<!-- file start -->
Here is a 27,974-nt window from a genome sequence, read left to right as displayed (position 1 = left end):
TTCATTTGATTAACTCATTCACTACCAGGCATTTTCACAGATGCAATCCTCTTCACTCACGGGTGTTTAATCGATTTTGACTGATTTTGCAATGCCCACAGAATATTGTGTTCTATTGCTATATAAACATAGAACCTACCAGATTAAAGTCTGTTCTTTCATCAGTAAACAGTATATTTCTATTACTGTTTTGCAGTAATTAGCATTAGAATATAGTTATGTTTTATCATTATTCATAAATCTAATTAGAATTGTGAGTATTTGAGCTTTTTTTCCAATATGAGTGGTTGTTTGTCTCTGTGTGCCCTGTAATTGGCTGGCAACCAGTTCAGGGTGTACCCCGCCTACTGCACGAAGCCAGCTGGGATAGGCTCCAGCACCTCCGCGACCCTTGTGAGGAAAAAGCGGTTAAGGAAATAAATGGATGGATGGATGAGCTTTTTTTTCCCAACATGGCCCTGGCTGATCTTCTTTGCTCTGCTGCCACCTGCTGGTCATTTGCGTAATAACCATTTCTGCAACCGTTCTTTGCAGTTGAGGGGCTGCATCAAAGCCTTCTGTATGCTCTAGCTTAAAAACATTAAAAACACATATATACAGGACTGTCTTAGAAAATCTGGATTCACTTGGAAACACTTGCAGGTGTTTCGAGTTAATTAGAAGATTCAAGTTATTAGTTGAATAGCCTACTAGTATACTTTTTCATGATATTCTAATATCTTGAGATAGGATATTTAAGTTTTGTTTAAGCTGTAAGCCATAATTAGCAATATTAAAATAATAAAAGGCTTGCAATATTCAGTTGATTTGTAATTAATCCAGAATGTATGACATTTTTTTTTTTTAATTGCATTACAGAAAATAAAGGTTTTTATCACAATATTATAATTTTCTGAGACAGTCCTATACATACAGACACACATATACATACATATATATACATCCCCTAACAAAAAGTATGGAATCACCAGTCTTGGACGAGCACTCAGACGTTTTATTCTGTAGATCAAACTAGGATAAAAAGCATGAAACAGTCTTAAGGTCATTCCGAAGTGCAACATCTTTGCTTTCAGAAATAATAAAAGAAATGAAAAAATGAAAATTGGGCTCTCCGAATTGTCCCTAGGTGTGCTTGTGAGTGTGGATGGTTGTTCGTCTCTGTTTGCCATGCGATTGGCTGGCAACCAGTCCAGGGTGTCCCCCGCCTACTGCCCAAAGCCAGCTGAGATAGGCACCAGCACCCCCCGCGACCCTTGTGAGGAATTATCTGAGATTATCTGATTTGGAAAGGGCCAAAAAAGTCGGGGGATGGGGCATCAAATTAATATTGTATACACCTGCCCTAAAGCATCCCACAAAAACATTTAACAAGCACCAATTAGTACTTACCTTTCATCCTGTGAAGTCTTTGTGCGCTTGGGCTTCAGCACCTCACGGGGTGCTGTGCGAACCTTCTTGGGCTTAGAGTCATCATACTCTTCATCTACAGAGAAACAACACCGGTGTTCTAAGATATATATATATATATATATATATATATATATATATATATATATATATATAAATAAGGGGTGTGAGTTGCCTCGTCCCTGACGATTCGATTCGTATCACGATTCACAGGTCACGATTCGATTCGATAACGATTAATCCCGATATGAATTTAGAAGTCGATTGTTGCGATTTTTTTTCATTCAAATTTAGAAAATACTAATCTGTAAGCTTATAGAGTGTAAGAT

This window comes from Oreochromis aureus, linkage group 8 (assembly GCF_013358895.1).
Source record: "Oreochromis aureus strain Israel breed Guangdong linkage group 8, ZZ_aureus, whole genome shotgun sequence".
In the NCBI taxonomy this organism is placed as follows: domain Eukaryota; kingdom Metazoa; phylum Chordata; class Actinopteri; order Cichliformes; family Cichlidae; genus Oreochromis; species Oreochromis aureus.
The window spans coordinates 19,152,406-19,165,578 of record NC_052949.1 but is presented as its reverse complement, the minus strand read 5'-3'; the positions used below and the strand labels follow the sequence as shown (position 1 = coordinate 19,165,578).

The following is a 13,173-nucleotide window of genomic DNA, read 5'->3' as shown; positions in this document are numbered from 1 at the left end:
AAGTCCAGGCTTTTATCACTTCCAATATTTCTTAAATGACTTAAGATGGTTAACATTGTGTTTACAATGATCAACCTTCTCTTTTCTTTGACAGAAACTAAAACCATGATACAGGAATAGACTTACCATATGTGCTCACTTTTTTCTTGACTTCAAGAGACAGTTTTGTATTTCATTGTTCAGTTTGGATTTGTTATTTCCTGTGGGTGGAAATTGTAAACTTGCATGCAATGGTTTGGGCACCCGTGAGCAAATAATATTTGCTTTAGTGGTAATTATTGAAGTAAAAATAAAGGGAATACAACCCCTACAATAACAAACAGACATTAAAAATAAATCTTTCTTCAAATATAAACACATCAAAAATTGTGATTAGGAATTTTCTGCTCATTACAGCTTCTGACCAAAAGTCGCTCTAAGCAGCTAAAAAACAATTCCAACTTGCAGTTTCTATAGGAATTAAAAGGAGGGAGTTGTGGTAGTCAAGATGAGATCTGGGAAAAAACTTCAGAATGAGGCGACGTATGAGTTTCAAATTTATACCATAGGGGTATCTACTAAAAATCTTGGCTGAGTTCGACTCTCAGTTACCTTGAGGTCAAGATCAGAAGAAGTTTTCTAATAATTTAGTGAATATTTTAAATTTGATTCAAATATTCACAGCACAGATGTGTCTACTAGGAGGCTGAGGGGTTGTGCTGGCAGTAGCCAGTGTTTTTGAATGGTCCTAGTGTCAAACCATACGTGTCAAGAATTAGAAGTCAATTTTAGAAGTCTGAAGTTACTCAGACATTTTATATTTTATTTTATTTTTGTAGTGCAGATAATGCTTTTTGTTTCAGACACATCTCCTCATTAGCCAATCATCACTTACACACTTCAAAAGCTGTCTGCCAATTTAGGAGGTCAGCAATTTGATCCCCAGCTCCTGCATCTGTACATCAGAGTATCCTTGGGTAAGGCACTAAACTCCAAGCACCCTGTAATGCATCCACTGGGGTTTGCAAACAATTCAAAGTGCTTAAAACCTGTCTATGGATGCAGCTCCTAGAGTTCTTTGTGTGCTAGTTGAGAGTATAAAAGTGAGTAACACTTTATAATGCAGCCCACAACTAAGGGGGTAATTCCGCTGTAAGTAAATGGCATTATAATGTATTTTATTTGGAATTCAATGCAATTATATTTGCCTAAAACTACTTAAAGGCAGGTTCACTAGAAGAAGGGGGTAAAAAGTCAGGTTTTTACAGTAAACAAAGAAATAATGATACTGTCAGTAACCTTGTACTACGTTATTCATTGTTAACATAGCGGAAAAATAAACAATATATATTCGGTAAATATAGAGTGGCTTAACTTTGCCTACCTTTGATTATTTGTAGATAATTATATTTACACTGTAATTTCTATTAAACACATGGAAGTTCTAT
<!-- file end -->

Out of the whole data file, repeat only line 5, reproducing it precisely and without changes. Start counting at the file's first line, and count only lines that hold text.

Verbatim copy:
In the NCBI taxonomy this organism is placed as follows: domain Eukaryota; kingdom Metazoa; phylum Chordata; class Actinopteri; order Cichliformes; family Cichlidae; genus Oreochromis; species Oreochromis aureus.